An Innovative Method for Measuring Cortical Acetylcholine Release in Animals on a Second-by-Second Time Scale

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The Ohio State University

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Acetylcholine (ACh) is critical for normal attentional processing and is implicated in the craving and relapse cycle of addiction. Microelectrode technology provides a novel second-by-second way of measuring the effects of drug administration on neurotransmitter release and degradation, and vastly improves upon spatial and temporal resolution of microdialysis. Ejections of nicotine (1 mM, 80 nL), an addictive drug that has been shown to increase cortical ACh release, were hypothesized to result in ACh signal peaks that rapidly attained peak amplitudes and then were rapidly cleared to baseline. It was also hypothesized that because the ACh signal is dependent upon the degradation of ACh by acetylcholinesterase (AChE), the administration neostigmine (10 μM), an AChE inhibitor, would markedly attenuate nicotine-evoked ACh signal peaks. Nicotine and neostigmine were administered in the prefrontal cortex in seven anesthetized rats. After baselines were collected, nicotine was ejected and evoked ACh release was measured for peak amplitude and clearance time (average pre-neostigmine amplitude was 3.58 μM and average pre-neostigmine clearance time (t80) was 6 sec). Following the nicotine ejections, neostigmine was perfused through a dialysis probe. Nicotine ejections were repeated. Following neostigmine exposure, the ACh signal peaks and clearance times were markedly attenuated (average post-neostigmine amplitudes decreased 71% to 0.89 μM and average t80 increased to 8 sec). Clearance rates (μM/sec) were also attenuated by 85% after neostigmine administration. Microdialysis collections were taken for the duration of the experiment and analyzed for ACh concentrations. Time controls and saline ejection controls were also performed as negative controls.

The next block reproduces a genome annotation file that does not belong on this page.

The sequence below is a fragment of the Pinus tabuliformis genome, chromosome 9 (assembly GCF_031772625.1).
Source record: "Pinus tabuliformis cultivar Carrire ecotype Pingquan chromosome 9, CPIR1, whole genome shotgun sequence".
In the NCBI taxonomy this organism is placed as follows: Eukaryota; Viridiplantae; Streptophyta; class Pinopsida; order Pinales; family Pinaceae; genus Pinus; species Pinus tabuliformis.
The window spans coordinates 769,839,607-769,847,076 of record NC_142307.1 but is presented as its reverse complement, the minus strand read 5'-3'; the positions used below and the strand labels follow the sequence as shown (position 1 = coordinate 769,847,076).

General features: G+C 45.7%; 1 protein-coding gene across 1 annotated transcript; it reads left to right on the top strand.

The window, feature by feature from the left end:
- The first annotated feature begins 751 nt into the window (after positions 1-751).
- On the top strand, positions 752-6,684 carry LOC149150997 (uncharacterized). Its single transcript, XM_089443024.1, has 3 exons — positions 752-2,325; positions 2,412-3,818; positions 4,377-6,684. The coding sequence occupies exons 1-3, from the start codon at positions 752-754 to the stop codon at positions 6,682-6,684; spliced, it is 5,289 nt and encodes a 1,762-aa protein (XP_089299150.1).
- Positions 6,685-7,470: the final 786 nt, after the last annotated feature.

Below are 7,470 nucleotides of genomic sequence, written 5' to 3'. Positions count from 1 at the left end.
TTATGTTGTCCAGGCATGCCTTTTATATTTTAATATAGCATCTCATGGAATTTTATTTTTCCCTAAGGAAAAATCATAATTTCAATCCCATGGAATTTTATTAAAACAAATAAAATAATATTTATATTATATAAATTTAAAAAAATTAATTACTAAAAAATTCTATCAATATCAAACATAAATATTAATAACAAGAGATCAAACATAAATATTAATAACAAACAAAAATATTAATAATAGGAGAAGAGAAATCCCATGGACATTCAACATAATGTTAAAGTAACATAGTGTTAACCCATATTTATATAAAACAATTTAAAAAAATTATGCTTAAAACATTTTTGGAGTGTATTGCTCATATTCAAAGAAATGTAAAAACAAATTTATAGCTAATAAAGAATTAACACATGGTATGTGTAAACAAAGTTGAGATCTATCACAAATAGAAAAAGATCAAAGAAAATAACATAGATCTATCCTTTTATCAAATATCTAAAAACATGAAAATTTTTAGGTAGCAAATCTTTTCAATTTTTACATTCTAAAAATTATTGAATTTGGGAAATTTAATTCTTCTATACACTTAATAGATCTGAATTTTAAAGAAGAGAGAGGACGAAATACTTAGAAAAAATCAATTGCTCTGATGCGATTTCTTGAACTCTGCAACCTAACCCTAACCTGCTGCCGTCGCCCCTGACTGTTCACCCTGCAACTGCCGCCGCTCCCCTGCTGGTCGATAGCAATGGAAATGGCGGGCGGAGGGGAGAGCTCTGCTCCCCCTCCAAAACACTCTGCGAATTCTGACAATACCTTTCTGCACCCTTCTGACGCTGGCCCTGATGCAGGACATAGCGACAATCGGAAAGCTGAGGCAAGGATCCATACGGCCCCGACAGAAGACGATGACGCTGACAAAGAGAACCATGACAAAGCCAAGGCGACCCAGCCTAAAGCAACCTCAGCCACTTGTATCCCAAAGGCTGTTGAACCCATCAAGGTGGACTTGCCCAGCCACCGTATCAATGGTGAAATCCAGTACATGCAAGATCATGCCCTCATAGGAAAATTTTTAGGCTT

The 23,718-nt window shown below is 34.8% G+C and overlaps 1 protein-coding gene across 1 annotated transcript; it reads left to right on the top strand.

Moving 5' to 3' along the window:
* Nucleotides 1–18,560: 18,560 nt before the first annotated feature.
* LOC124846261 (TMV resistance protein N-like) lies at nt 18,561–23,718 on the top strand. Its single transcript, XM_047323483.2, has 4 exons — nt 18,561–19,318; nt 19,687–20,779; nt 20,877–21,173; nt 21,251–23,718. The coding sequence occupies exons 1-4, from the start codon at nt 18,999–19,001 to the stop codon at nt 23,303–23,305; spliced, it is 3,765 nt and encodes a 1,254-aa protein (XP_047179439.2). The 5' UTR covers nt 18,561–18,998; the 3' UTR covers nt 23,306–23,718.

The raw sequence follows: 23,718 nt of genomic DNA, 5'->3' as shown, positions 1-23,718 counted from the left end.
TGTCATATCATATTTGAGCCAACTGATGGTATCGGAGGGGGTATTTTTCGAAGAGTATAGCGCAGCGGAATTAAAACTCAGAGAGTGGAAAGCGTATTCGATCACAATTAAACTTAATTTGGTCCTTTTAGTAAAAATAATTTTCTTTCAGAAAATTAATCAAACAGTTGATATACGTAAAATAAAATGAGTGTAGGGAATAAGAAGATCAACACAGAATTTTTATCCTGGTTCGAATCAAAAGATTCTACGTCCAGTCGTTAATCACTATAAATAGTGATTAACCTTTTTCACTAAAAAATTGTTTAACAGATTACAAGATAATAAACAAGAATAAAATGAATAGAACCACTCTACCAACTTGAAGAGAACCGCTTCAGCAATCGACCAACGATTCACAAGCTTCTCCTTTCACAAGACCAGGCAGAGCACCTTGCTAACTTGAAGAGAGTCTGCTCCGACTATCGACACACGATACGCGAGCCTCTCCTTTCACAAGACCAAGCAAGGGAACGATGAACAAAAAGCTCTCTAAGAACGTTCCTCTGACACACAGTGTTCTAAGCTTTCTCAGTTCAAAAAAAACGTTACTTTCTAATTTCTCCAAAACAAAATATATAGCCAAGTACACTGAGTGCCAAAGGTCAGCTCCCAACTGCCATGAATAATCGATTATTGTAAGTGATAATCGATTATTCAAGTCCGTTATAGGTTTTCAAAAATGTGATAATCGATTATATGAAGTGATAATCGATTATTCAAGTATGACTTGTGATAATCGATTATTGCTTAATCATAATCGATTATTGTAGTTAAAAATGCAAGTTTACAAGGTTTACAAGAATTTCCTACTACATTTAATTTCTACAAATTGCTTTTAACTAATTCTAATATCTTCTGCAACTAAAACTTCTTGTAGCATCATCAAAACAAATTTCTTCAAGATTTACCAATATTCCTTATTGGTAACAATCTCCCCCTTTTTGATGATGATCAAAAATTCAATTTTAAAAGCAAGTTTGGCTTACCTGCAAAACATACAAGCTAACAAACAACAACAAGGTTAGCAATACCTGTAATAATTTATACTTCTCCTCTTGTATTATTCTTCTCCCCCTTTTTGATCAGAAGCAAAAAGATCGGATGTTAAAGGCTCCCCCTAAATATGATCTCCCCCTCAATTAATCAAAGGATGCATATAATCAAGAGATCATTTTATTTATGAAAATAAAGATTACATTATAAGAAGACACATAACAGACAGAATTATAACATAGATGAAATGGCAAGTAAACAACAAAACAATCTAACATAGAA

Acetylcholine, Microelectrode Array, Prefrontal Cortex, Basal Forebrain Cortical Cholinergic System, Nicotine, Neostigmine